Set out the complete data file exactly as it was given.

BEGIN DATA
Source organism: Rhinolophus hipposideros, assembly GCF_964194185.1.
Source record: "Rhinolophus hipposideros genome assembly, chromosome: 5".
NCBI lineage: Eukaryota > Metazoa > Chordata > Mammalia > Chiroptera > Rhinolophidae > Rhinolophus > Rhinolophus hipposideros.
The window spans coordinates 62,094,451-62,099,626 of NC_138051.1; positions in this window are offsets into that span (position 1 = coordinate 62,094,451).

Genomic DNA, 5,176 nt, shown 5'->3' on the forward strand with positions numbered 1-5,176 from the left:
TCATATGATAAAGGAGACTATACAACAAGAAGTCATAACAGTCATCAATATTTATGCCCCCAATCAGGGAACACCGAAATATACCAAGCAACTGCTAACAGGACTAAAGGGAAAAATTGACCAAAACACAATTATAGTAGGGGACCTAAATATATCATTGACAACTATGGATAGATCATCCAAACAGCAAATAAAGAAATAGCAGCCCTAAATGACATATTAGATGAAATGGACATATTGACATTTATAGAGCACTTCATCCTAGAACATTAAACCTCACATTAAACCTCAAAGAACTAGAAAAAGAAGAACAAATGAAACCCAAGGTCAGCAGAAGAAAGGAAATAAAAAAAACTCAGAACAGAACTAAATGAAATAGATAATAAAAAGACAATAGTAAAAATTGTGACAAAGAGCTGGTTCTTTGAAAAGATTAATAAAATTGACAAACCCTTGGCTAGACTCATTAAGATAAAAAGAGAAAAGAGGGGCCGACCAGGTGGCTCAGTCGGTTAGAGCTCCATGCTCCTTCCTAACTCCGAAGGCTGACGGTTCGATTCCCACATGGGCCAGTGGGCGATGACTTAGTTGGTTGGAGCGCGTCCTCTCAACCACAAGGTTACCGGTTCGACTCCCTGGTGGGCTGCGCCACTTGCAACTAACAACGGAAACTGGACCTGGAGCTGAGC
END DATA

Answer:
Source organism: Rhinolophus hipposideros, assembly GCF_964194185.1.
Source record: "Rhinolophus hipposideros genome assembly, chromosome: 5".
NCBI lineage: Eukaryota > Metazoa > Chordata > Mammalia > Chiroptera > Rhinolophidae > Rhinolophus > Rhinolophus hipposideros.
The window spans coordinates 62,094,451-62,099,626 of NC_138051.1; positions in this window are offsets into that span (position 1 = coordinate 62,094,451).

Genomic DNA, 5,176 nt, shown 5'->3' on the forward strand with positions numbered 1-5,176 from the left:
TCATATGATAAAGGAGACTATACAACAAGAAGTCATAACAGTCATCAATATTTATGCCCCCAATCAGGGAACACCGAAATATACCAAGCAACTGCTAACAGGACTAAAGGGAAAAATTGACCAAAACACAATTATAGTAGGGGACCTAAATATATCATTGACAACTATGGATAGATCATCCAAACAGCAAATAAAGAAATAGCAGCCCTAAATGACATATTAGATGAAATGGACATATTGACATTTATAGAGCACTTCATCCTAGAACATTAAACCTCACATTAAACCTCAAAGAACTAGAAAAAGAAGAACAAATGAAACCCAAGGTCAGCAGAAGAAAGGAAATAAAAAAAACTCAGAACAGAACTAAATGAAATAGATAATAAAAAGACAATAGTAAAAATTGTGACAAAGAGCTGGTTCTTTGAAAAGATTAATAAAATTGACAAACCCTTGGCTAGACTCATTAAGATAAAAAGAGAAAAGAGGGGCCGACCAGGTGGCTCAGTCGGTTAGAGCTCCATGCTCCTTCCTAACTCCGAAGGCTGACGGTTCGATTCCCACATGGGCCAGTGGGCGATGACTTAGTTGGTTGGAGCGCGTCCTCTCAACCACAAGGTTACCGGTTCGACTCCCTGGTGGGCTGCGCCACTTGCAACTAACAACGGAAACTGGACCTGGAGCTGAGC